It’s hard for us to imagine the impact that illustrated books had a century ago, before movies and television commanded people’s imaginations. Back then a single new chromolithograph by NC Wyeth or Howard Pyle or Jessie Wilcox Smith was a rare pleasure, like seeing a shooting star or tasting a mango. A book with thirteen color plates was an extravagant feast. Today every time we open our mailbox there’s an avalanche of color pictures.
Like everyone else in my generation, I grew up with the TV blasting away in the background. The coffee table was three inches deep in color magazines. But somehow, by some strange magic, those illustrated classics spoke to me from their high shelf. “Take me down, savor me, I will take you to wonderful places,” they seemed to say. Each color plate sent a shiver down my spine.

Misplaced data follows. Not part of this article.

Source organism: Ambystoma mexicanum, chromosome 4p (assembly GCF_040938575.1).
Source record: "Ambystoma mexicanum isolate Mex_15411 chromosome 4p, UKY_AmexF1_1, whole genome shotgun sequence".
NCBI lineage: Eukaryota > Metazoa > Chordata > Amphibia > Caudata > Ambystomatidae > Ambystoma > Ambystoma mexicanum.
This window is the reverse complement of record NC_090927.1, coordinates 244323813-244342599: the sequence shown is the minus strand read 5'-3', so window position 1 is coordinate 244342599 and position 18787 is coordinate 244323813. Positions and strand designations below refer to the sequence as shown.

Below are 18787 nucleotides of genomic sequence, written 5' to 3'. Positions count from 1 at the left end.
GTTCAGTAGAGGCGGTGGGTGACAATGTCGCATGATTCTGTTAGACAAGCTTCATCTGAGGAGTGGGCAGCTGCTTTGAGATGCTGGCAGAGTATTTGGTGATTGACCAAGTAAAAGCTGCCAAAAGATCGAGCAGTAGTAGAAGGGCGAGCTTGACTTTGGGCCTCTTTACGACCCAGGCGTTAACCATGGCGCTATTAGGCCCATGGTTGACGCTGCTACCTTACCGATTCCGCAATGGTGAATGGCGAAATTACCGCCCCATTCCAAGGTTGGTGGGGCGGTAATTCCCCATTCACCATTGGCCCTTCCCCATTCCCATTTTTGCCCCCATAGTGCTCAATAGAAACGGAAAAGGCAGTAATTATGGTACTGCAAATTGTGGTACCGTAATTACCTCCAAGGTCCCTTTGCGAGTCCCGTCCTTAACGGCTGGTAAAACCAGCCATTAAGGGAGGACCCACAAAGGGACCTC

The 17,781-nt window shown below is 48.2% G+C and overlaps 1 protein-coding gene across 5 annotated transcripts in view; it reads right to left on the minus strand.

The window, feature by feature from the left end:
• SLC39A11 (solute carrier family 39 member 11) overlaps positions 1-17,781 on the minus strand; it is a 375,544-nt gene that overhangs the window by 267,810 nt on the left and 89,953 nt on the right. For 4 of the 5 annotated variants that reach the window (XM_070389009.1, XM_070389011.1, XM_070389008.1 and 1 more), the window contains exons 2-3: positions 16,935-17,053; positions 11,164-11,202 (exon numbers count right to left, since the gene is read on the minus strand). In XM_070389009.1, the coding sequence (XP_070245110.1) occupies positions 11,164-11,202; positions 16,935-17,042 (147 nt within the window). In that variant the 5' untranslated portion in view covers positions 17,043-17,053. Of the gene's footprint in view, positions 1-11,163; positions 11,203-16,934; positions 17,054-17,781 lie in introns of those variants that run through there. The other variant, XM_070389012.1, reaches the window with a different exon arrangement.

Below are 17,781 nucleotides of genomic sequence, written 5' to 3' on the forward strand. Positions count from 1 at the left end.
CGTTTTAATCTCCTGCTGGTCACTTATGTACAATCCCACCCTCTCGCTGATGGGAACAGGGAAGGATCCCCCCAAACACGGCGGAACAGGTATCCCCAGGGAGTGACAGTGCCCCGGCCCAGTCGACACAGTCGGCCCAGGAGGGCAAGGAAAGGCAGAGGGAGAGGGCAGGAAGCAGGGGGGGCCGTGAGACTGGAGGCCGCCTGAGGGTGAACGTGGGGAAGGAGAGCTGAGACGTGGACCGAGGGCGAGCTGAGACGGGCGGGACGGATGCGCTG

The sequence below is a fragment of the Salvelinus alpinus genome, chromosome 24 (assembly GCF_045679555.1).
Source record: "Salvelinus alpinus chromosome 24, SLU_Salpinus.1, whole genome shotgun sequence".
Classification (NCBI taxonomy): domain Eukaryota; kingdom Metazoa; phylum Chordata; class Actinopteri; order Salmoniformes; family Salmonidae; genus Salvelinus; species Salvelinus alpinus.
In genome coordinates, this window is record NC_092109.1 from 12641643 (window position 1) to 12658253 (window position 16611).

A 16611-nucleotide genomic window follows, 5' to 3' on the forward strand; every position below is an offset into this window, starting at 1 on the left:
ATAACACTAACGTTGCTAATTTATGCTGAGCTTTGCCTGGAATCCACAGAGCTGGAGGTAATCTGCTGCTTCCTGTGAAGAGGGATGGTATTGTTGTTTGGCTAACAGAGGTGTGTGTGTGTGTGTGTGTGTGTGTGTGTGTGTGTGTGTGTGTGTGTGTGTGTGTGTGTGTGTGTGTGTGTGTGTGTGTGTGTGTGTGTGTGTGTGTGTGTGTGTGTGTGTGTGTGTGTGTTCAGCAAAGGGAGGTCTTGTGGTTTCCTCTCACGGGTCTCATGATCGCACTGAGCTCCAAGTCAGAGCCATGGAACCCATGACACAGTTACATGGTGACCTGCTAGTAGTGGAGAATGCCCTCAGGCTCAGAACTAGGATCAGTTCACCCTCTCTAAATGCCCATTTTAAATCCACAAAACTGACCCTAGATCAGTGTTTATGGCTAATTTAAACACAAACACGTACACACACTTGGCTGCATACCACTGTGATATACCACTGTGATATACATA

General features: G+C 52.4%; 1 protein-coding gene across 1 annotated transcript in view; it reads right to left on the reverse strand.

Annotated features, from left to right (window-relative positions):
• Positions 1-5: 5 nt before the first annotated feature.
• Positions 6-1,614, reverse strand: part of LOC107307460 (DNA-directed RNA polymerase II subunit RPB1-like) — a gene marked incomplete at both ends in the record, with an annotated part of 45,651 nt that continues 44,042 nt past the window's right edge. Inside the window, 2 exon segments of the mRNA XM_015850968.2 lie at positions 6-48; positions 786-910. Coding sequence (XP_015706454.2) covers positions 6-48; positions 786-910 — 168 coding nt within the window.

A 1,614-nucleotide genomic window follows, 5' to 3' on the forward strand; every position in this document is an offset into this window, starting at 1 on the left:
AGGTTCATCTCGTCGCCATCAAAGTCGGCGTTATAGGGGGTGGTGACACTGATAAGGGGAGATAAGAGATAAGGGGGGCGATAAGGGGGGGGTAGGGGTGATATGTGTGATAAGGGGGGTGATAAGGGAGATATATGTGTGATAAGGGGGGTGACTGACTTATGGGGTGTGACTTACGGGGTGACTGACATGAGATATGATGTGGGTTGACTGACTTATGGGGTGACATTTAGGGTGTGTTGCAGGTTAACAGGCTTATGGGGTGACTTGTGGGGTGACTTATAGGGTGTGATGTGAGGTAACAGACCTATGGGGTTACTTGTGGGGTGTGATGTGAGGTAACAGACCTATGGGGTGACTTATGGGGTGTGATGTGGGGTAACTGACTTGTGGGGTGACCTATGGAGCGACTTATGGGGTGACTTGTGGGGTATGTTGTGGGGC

Somehow I sensed the rarity and permanence of story illustrations, and I developed a hunger for them. Later, I found a paperback collection of Howard Pyle’s pictures. I bladed it and stuck the pictures all over the house. Those pictures were beacons for my imagination, a kind of steady refuge from the flickering world.
P.S. Sorry for the late post. We've been flying to the west coast today.